Does the length of the period of the first row in the odd bad laver tables grow without bound?

If $n$ is a natural number, then the $n$-th bad Laver table is the algebra $B_{n}=(\{1,...,n\},*)$ where

$n*x=x$

$x*1=x+1$ whenever $x<n$

$x*(y+1)=(x*y)*(x+1)$ whenever $x<n,y<n$.

If $n=2^{N}$ for some $n$, then the algebra $B_{2^{n}}$ satisfies the self-distributivity law $x*(y*z)=(x*y)*(x*z)$ and $B_{2^{n}}$ is known as the $n$-th classical Laver table. If $1<x\leq n$ and $B_{n}=(\{1,...,n\},*)$, then there is a unique natural number $p_{n,x}$ called the period length of $x$ in $B_{n}$ where the sequence $x*1,...,x*p_{n,x}$ is strictly increasing with $x*p_{n,x}=n$ but where $x*y=x*z$ whenever $y=z\mod p_{n,x}$.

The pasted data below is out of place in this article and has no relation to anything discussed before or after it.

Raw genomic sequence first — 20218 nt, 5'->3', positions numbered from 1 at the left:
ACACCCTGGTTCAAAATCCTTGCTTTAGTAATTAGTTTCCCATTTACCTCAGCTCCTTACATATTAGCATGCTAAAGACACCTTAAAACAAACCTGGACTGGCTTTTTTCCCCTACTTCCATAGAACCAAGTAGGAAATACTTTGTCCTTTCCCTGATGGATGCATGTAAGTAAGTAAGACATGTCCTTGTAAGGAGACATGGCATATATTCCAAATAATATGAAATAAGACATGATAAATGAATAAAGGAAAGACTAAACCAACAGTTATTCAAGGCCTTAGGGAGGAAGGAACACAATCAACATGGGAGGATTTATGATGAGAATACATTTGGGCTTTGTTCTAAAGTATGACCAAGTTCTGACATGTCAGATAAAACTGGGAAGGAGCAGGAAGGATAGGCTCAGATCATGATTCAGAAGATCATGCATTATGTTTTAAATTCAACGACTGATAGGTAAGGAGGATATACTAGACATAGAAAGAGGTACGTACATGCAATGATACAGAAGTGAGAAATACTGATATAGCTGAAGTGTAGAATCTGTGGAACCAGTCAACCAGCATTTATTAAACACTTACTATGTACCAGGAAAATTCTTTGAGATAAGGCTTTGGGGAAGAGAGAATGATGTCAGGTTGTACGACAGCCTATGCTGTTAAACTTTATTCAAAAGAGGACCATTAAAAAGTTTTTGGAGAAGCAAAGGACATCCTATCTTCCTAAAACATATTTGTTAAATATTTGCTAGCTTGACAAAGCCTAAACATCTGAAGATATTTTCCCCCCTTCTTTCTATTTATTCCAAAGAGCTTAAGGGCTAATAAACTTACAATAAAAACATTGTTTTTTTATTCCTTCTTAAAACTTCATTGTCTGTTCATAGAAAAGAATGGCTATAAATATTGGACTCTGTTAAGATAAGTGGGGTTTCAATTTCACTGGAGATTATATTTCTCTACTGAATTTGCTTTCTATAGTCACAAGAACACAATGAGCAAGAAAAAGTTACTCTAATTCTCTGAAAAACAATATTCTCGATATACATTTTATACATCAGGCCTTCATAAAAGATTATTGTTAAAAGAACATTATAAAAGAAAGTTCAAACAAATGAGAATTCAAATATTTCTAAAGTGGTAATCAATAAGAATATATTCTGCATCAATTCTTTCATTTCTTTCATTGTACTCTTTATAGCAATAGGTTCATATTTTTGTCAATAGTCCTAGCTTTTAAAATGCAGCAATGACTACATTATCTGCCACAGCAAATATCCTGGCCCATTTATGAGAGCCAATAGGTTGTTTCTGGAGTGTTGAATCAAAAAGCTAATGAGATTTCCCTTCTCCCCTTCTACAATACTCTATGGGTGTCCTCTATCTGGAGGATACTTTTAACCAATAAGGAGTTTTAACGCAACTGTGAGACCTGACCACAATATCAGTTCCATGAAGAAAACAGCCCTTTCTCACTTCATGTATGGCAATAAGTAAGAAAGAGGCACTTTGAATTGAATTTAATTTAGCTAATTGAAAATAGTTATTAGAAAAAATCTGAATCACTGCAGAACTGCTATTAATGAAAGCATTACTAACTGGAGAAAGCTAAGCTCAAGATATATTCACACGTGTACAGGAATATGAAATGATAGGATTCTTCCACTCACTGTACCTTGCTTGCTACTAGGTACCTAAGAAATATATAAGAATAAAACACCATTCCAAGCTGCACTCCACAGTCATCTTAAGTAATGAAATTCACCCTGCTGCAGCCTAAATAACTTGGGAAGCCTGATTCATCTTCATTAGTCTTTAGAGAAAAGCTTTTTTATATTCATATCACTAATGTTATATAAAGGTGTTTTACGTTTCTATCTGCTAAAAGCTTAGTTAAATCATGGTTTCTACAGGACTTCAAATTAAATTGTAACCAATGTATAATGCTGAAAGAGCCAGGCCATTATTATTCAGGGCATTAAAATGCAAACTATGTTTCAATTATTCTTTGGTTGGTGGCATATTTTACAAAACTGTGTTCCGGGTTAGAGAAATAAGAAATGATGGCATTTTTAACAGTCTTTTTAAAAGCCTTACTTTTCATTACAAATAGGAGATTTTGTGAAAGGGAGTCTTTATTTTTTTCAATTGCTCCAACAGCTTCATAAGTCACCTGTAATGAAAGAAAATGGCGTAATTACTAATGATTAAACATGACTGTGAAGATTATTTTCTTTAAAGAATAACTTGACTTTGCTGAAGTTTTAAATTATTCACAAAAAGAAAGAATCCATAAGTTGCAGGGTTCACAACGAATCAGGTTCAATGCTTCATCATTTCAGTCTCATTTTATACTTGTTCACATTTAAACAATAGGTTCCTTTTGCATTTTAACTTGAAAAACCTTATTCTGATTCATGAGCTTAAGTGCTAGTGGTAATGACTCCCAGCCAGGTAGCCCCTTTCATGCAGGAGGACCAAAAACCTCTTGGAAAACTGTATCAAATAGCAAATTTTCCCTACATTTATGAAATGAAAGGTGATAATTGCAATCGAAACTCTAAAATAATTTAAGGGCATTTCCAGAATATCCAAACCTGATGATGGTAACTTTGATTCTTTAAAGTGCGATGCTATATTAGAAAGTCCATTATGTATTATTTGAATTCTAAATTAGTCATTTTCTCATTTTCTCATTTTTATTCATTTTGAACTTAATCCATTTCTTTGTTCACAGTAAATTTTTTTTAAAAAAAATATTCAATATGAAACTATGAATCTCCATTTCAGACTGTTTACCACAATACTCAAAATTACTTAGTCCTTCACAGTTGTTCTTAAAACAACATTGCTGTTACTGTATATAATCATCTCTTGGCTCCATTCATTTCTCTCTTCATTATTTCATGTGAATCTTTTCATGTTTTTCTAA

Suppose that $N\geq 0$ and $m=2^{N}$. Is $\sup_{n}p_{m\cdot(2\cdot n+1),1}=\infty$?

Under the assumption of very large cardinal hypotheses, we know that $\sup_{n}p_{2^{n},1}=\infty$, but the function $n\mapsto p_{2^{n},1}$ is extremely slow growing, so I wonder if the unboundedness of the periods $p_{n,1}$ also holds for bad Laver tables $B_{n}$ with $n$ odd.